It all adds up to a refreshing take on classic sci-fi weapon handling and adds to Genotype’s sense of character.
Shoot To Thrill
Despite a lot of promise, Genotype is not without fault. Combat, for instance, is a particular concern. While there’s a decent range of enemy types, each adheres to the same basic attack pattern, which is easily mastered. There are numerous intriguing creatures to be faced, but it quickly becomes apparent that they can all be dispatched with the same sequence: wait, sidestep, shoot, repeat.
After you realise that, there are very few challenges left to overcome and the combat loses its intensity, almost becoming an annoyance. The pattern also reveals a significant weakness with the controls – constant strafing requires the use of your left thumb, but so does accessing the inventory. Should you find yourself running out of health while under fire, retrieving and using a health pack is at best cumbersome and at worst fatal.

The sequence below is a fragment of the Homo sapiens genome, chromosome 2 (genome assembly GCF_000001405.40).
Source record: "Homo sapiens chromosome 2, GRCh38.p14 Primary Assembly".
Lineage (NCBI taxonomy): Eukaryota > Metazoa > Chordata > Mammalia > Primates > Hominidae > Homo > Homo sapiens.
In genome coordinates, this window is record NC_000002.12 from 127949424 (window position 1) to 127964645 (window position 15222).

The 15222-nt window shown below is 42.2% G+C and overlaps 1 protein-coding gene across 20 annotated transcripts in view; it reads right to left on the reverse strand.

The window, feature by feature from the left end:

There’s also no easily distinguishable sign that you are low on health. Sure, your health is displayed on your wrist, but in almost every other action game you’ll have a sound alert,a pulsating screen effect, or some other instinctive cue as a warning. Genotype offers nothing of the sort, which often leads to a frustratingly ignominious demise.
Acid Wash Genes
Graphically, Genotype is fairly impressive. This review was split between Quest 2 and Quest 3, but the game obviously looks more impressive on the newer model.
That said, Genotype still offers a clear, crisp visual world on Quest 2, standing towards the higher end of the platform. The game boasts an atmospheric art direction complemented by environmental design that maintains tension to keep players on their toes.
In a game largely about finding small obscure items in dimly lit rooms, Bolverk Games has done well to use an easily-discernible visual language. Genotype makes it clear when you’re near items that you should be interested in, without making it insultingly obvious.